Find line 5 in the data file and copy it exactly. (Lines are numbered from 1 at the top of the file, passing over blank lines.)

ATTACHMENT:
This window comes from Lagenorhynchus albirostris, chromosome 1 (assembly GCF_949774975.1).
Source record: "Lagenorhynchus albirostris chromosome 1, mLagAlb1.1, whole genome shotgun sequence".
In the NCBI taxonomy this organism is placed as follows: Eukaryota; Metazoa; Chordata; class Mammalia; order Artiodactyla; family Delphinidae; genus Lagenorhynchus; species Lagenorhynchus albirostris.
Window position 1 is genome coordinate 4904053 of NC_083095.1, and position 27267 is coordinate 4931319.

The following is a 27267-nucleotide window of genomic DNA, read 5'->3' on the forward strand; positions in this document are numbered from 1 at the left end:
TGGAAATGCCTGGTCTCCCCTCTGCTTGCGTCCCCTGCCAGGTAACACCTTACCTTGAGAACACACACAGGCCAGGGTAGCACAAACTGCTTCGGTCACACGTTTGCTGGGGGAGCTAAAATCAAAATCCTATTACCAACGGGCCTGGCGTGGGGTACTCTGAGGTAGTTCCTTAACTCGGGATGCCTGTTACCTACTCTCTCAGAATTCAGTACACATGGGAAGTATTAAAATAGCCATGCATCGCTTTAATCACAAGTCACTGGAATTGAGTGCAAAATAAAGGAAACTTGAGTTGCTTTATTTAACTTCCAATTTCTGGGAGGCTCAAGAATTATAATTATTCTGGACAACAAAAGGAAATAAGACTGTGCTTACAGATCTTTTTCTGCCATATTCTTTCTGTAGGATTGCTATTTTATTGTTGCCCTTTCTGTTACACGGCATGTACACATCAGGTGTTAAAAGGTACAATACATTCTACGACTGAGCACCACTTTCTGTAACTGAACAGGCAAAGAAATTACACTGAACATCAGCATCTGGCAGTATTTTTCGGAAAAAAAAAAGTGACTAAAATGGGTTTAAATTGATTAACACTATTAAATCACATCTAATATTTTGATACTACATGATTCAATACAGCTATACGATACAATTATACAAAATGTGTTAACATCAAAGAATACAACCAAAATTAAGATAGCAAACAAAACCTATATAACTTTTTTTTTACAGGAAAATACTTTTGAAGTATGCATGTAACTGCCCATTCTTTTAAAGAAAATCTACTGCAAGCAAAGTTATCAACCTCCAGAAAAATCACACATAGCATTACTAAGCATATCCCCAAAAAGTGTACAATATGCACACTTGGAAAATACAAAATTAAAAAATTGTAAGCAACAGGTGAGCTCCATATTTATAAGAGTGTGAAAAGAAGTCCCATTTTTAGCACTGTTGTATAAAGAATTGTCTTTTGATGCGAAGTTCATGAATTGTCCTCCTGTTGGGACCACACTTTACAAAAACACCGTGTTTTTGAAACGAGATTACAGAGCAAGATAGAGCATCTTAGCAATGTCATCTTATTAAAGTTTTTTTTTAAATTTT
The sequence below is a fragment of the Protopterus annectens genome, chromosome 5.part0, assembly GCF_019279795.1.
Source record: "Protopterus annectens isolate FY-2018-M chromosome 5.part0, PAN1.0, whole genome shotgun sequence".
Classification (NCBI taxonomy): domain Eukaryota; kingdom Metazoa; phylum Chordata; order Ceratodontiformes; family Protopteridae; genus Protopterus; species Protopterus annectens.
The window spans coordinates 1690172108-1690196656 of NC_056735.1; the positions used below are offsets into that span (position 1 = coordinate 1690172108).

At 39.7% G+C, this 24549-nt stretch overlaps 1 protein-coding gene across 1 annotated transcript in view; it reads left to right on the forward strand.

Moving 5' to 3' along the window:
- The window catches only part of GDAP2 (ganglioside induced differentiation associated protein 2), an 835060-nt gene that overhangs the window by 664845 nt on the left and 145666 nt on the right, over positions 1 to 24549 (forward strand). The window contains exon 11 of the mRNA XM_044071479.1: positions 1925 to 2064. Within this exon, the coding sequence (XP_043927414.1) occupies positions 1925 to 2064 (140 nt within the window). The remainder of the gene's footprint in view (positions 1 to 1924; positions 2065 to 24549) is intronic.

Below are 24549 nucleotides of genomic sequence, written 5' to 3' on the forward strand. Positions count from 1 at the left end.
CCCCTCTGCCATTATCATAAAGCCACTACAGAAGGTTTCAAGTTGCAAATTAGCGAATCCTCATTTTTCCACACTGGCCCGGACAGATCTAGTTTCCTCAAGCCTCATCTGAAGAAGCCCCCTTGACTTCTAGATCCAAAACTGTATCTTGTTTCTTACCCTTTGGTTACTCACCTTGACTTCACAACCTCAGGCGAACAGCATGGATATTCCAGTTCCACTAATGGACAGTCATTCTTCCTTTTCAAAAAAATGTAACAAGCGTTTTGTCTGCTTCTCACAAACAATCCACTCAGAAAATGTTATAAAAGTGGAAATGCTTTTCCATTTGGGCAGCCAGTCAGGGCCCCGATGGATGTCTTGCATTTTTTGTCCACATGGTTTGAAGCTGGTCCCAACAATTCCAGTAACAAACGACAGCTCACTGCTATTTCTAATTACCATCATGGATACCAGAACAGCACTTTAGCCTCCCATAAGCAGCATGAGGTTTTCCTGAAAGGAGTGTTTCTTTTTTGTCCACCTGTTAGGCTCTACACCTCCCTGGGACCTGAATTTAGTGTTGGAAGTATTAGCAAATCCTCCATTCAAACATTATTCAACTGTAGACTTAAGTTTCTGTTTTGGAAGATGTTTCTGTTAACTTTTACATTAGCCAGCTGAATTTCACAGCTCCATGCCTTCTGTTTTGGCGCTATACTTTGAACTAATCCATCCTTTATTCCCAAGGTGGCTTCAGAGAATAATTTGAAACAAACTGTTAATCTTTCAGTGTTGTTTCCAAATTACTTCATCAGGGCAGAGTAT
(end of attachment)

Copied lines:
The following is a 27267-nucleotide window of genomic DNA, read 5'->3' on the forward strand; positions in this document are numbered from 1 at the left end: